DANNEMORA, N.Y. (AP) — Search teams headed back into the northern New York woods Tuesday for an 11th day of trying to track down two convicted murderers who broke out of a maximum-security prison using tools that authorities say were provided by a woman who worked there.
More than 800 law enforcement officers who are searching for David Sweat and Richard Matt have steadily shifted their focus eastward along Route 374 leading from the village of Dannemora, home of Clinton Correctional Facility.
Officers, some with search dogs, made their way through woods in the neighboring town of Plattsburgh, about 5 miles east of the prison.
Matt, 48, and Sweat, who turned 35 on Sunday, escaped June 6 from the Clinton Correctional Facility near the Canadian border.
Sweat was serving a life sentence without parole for killing a sheriff’s deputy. Matt was doing 25 years to life for the 1997 kidnap, torture and hacksaw dismemberment of his former boss.
Meanwhile, the woman charged with helping the killers flee by providing them with hacksaw blades, chisels and other tools made a second appearance in court Monday.
Prosecutors say Joyce Mitchell, a prison tailoring shop instructor who had befriended the inmates, had agreed to be the getaway driver but backed out because she still loved her husband and felt guilty for participating.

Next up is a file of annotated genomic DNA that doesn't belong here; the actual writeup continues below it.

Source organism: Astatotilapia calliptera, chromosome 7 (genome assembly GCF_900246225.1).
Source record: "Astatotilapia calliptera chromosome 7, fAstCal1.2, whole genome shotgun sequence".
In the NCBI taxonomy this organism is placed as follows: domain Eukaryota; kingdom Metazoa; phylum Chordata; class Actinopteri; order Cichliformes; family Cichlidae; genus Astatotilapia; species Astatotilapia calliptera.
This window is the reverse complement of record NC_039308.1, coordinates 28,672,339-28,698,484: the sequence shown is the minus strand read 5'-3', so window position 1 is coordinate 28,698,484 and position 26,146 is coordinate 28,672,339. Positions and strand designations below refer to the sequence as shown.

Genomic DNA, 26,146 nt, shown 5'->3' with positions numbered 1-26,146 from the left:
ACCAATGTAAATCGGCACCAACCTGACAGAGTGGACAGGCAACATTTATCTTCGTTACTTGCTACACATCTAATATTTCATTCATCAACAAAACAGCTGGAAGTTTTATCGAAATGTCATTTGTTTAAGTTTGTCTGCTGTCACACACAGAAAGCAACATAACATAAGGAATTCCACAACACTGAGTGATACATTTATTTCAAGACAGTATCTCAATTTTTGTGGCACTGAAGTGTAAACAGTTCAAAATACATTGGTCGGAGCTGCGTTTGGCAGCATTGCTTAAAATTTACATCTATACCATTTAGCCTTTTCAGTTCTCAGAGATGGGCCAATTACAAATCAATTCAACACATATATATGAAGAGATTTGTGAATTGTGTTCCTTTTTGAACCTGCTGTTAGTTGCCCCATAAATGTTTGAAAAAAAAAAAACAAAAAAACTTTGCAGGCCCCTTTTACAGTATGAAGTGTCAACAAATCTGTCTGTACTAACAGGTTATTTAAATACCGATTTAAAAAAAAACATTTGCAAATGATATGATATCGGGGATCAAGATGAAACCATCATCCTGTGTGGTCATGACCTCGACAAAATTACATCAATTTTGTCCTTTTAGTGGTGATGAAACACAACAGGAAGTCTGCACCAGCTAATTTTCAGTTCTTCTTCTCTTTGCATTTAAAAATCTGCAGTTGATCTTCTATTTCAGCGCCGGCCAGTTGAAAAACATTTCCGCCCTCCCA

Mitchell, 51, made her second court appearance in Plattsburgh wearing a striped prison jumpsuit and a bulletproof vest. She waived a preliminary hearing, allowing the case to proceed to a county court.
Wylie said there was no evidence the men had a Plan B once Mitchell backed out, and no vehicles have been reported stolen in the area. That has led searchers to believe the men are still near the prison in Dannemora.
Mitchell was charged Friday with also supplying a punch and a screwdriver to the two inmates. Her lawyer entered a not-guilty plea for her. She has been suspended without pay from her $57,000-a-year job overseeing inmates who sew clothes and learn to repair sewing machines at the prison.
Authorities say the convicts used power tools to cut through the back of their adjacent cells, broke through a brick wall, then cut into a steam pipe and slithered through it, finally emerging outside the prison walls through a manhole. Wylie says they apparently used tools stored by prison contractors, taking care to return them to their toolboxes after each night’s work.
Workers have welded shut three manholes, including the one from which the convicts climbed out.
Associated Press writer Michael Virtanen in Albany contributed to this report.
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